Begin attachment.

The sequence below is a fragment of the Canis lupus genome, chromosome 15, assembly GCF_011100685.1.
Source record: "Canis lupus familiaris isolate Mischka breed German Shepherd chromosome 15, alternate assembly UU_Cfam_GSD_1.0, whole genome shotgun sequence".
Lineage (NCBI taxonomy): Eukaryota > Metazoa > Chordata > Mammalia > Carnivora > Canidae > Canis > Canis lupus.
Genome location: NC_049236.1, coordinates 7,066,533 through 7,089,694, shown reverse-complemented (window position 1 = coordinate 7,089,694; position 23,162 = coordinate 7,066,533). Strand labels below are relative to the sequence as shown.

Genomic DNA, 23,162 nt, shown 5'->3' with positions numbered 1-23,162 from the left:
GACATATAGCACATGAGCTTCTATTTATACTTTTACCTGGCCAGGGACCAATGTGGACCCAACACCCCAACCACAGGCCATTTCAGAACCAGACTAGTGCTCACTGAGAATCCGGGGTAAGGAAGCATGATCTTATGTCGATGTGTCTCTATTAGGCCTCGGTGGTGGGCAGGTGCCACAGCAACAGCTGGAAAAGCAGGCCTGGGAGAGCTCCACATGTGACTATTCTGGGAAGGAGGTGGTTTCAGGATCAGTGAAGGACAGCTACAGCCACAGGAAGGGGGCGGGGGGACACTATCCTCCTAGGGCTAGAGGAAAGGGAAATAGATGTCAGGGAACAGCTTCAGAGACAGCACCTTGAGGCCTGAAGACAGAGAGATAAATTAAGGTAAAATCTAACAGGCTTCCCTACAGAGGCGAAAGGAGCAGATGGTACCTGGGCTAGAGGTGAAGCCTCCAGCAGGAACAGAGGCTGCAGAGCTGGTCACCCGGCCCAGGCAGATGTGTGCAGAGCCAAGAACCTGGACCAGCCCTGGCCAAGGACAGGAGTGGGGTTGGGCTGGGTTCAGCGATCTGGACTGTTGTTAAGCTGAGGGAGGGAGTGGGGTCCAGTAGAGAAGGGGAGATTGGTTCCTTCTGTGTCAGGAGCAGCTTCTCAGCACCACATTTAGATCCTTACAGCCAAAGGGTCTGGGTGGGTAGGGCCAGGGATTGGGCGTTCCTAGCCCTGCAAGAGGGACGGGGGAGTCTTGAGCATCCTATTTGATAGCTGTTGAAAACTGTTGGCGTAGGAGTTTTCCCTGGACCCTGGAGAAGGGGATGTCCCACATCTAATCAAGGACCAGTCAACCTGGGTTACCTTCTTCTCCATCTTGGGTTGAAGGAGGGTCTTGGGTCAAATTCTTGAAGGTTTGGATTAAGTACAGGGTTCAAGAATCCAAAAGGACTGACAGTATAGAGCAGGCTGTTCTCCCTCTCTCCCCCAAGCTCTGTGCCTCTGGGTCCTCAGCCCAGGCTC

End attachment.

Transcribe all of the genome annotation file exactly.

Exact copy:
The sequence below is a fragment of the Canis lupus genome, chromosome 15, assembly GCF_011100685.1.
Source record: "Canis lupus familiaris isolate Mischka breed German Shepherd chromosome 15, alternate assembly UU_Cfam_GSD_1.0, whole genome shotgun sequence".
Lineage (NCBI taxonomy): Eukaryota > Metazoa > Chordata > Mammalia > Carnivora > Canidae > Canis > Canis lupus.
Genome location: NC_049236.1, coordinates 7,066,533 through 7,089,694, shown reverse-complemented (window position 1 = coordinate 7,089,694; position 23,162 = coordinate 7,066,533). Strand labels below are relative to the sequence as shown.

Genomic DNA, 23,162 nt, shown 5'->3' with positions numbered 1-23,162 from the left:
GACATATAGCACATGAGCTTCTATTTATACTTTTACCTGGCCAGGGACCAATGTGGACCCAACACCCCAACCACAGGCCATTTCAGAACCAGACTAGTGCTCACTGAGAATCCGGGGTAAGGAAGCATGATCTTATGTCGATGTGTCTCTATTAGGCCTCGGTGGTGGGCAGGTGCCACAGCAACAGCTGGAAAAGCAGGCCTGGGAGAGCTCCACATGTGACTATTCTGGGAAGGAGGTGGTTTCAGGATCAGTGAAGGACAGCTACAGCCACAGGAAGGGGGCGGGGGGACACTATCCTCCTAGGGCTAGAGGAAAGGGAAATAGATGTCAGGGAACAGCTTCAGAGACAGCACCTTGAGGCCTGAAGACAGAGAGATAAATTAAGGTAAAATCTAACAGGCTTCCCTACAGAGGCGAAAGGAGCAGATGGTACCTGGGCTAGAGGTGAAGCCTCCAGCAGGAACAGAGGCTGCAGAGCTGGTCACCCGGCCCAGGCAGATGTGTGCAGAGCCAAGAACCTGGACCAGCCCTGGCCAAGGACAGGAGTGGGGTTGGGCTGGGTTCAGCGATCTGGACTGTTGTTAAGCTGAGGGAGGGAGTGGGGTCCAGTAGAGAAGGGGAGATTGGTTCCTTCTGTGTCAGGAGCAGCTTCTCAGCACCACATTTAGATCCTTACAGCCAAAGGGTCTGGGTGGGTAGGGCCAGGGATTGGGCGTTCCTAGCCCTGCAAGAGGGACGGGGGAGTCTTGAGCATCCTATTTGATAGCTGTTGAAAACTGTTGGCGTAGGAGTTTTCCCTGGACCCTGGAGAAGGGGATGTCCCACATCTAATCAAGGACCAGTCAACCTGGGTTACCTTCTTCTCCATCTTGGGTTGAAGGAGGGTCTTGGGTCAAATTCTTGAAGGTTTGGATTAAGTACAGGGTTCAAGAATCCAAAAGGACTGACAGTATAGAGCAGGCTGTTCTCCCTCTCTCCCCCAAGCTCTGTGCCTCTGGGTCCTCAGCCCAGGCTC